Partial solar eclipse to be visible in Israel on Friday

Friday's solar eclipse will be the last one visible in Israel until 2020.

By
March 19, 2015 17:20
4 minute read.
eclipse

A bird flies in front of a partial solar eclipse [Illustrative]. (photo credit: REUTERS)

 
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Israeli astronomy enthusiasts will turn their (protected) eyes to sky late Friday morning, to view a partial solar eclipse – the last solar eclipse expected to be visible in Israel for the next five years.

The peak of the eclipse in Israel will occur at 11:56 a.m., when the moon will hide about 6 percent of the sun, according to the Israeli Astronomical Association, a Givatayim-based nonprofit organization whose goal is to deepen awareness for astronomy among members of the public. Together with the Israel Space Agency of the Science, Technology and Space Ministry, the association will be hosting six official observation events on Friday under the framework of a joint project called “Looking Up.”

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“The truth is that this is such a small eclipse,” said Dr. Igal Pat-El, chairman of the Israeli Astronomical Association, in a lecture posted on YouTube about the eclipse four days ago.

“This is the last eclipse that will be in Israel until the year 2020.”

Solar eclipses occur when the moon is just between the sun and the Earth, with a full eclipse happening when the sun, moon and Earth are on almost exactly the same plane, the Israeli Astronomical Association explained. A partial eclipse, on the other hand, occurs when the moon passes above or under the ecliptic plane in a way that does not entirely cover the solar disc.

During Friday’s partial eclipse, the moon will pass north of the ecliptic plane and as a result, the eclipse will only be seen in the northern portion of the globe, the association added.

“Ancient cultures around the world attributed godly traits to the sun and developed myths around it, held ceremonies and even built temples in its honor,” a statement from the Israel Space Agency said.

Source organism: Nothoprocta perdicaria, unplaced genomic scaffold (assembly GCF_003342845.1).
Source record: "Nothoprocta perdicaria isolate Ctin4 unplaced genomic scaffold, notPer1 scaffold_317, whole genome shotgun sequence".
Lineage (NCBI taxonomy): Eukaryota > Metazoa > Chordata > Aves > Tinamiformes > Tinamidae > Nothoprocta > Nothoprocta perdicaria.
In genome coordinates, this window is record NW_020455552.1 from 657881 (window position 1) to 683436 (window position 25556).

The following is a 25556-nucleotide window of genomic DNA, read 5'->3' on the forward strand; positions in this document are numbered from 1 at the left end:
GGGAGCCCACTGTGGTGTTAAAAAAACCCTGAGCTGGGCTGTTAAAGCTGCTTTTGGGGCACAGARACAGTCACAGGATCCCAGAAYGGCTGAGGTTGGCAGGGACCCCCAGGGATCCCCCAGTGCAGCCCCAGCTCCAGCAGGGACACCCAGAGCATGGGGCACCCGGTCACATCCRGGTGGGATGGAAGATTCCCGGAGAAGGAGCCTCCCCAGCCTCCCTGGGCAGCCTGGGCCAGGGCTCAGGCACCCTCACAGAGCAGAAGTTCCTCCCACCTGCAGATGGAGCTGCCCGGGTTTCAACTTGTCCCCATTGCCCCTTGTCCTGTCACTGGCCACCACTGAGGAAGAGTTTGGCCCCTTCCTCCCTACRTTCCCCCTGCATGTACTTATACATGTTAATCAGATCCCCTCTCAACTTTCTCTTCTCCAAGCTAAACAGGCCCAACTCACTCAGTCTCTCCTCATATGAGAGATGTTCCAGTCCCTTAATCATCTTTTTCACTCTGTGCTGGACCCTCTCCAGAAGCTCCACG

“Therefore, when the sun ‘took off’ for a day, once in a while, such an occurrence was seen as meaningful and evening threatening.”

“To this date, an eclipse – full or partial – manages to excite us, though for quite different reasons,” the agency statement continued.

Not only due eclipses cause “something so familiar” - the sun – to suddenly appear quite different, but they also demonstrate the astronomical phenomenon of the moon’s orbit around the sun, and how near to Earth and small the moon is in comparison to the sun, the agency added.

Israel is located only at the southern edge of the eclipse’s visibility range. The eclipse will hit its greatest intensity at 9:45 a.m. coordinated universal time (11:45 a.m. Israel time), and will occur in the Norwegian Sea, about halfway between mainland Iceland and Norway and due north of Denmark’s autonomous Faroe Islands, according to data from NASA’s Solar System Exploration Division.

An infographic produced by the Norwegian website “Time and Date AS,” which provides free time and date related information. shows that from west to east, the eclipse will be visible from the eastern most points of Canada – the edges of Nova Scotia and Newfoundland – to central-eastern Russia and Mongolia. From north to south, visibility will range from the North Pole to northern African countries and northern China, the graphic showed.

In the UK, where up to 98% of the solar disc will be blocked by the moon, the College of Optometrists has warned against looking directly at the sun when posing for selfies and other photos, a BBC report said earlier this week. The optometrists warned that people should not make use of their phones at all to capture the event, the report added.

NASA safety protocols likewise warn that directly observing partial eclipses requires eye protection, and that failure to do so with appropriate filtration mechanisms can cause permanent eye damage or blindness. Normal sunglasses do not provide suitable protection.

Rather, good choices include shade number 14 welder’s glass or aluminized mylar produced specifically for solar observation, according to NASA.

Another possibility is making a pinhole projector, in which a small opening cut into a box or paper is used to project the eclipse onto another paper – with the observer facing away from the sun all the while.

In Israel, Friday’s events will take place beginning at 10:30 a.m. through early afternoon, enabling participants to use special telescopes to observe the partial eclipse, as well as listen to a short lecture, the Israeli Astronomical Association said. Participation in all of the events is free.

The locations and addresses of the six observation stations with Looking Up events on Friday morning include: 1.) The Givatayim Stars Observatory, Hameri 66, Givatayim; 2.) The Maaleh Adumim Stars Observatory, Derech Kedem 70, Ma’aleh Adumim; 3.) The Ilan Ramon Druse Space Center, adjacent to the Science and Leadership High School, Yarka; 4.) The Harry Kay Observatory in Givat Olga, Harav Nisim 2, Hadera; 5.) The Taibe Space Observatory, Tapuah Pais, Taibe; and 6.) The Ben Gurion University Ilan Ramon Youth Physics Center, Ben Gurion University Sacta-Rashi Physics Building, Beersheba.

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